White Male Privilege: 85 Percent of US Soldiers Who Died in Afghanistan Were White, 98 Percent Were Men

A nearly seven-year-old report shows that the deaths of US soldiers in Afghanistan from 2000 through 2014 were overwhelmingly white males.

According to data compiled by the Congressional Research Service, 85 percent of American deaths during the first phase of the War in Afghanistan—Operation Enduring Freedom, which technically lasted from October 2001 to December 2014—were white. That’s 1,995 whites out of 2,346 total deaths.

Blacks/African Americans accounted for 191 deaths, or 8.1 percent of total deaths, which was second most among all racial groups. American Indians, Pacific Islanders, and those of multiple races combined saw 130 deaths, or 5.5 percent of the total.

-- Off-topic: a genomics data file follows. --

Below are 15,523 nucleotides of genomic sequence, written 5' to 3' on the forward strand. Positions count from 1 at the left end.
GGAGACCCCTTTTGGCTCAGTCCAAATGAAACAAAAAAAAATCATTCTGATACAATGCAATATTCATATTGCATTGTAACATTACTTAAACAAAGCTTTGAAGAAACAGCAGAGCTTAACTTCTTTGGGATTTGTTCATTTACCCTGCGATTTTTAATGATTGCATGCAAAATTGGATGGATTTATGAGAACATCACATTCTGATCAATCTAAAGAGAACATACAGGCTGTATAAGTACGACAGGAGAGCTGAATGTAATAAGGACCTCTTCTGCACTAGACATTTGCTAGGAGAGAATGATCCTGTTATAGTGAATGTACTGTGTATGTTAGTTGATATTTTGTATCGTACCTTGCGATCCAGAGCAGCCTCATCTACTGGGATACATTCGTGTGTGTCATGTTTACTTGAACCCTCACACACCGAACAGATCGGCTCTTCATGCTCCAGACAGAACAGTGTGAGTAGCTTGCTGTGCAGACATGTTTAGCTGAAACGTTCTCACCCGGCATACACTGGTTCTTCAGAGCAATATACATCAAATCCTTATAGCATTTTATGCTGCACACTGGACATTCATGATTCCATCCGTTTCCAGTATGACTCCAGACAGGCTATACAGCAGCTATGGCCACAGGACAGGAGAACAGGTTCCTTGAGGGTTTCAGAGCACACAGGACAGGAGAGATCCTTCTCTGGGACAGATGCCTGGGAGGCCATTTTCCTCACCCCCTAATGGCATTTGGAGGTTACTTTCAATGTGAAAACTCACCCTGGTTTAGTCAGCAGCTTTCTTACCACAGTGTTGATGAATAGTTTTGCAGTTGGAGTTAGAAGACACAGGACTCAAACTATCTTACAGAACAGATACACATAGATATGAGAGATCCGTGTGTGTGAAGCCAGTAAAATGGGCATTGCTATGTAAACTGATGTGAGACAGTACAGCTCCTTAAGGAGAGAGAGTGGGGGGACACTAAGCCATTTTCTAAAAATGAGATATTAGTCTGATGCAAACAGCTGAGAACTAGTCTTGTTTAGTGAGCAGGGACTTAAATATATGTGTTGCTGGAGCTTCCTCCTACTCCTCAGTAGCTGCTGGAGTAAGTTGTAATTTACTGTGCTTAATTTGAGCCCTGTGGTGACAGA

The data shows that only four percent of the US military deaths were classified as Hispanic, but the report says that “servicemembers may be listed twice, once under a race (such as ‘White’) and once under an ethnicity (such as ‘Hispanic or Spanish’).” Therefore, some Hispanics who identified as white could almost certainly be counted among the 85 percent.

But the disproportion is staggering, as whites only accounted for 63.7 percent of the US population in 2010. “As Ibram X. Kendi taught us, when there exist racial gaps, there is proof of racism,” quipped Steve Sailer.

Needless to say, men also died at an enormously high rate compared to women. 97.9 percent of US military deaths during Operation Enduring Freedom—or 2,295 of 2,346 deaths—were men, while only 2.1 percent (51 deaths) were women.

Ah, sweet sweet white male privilege…

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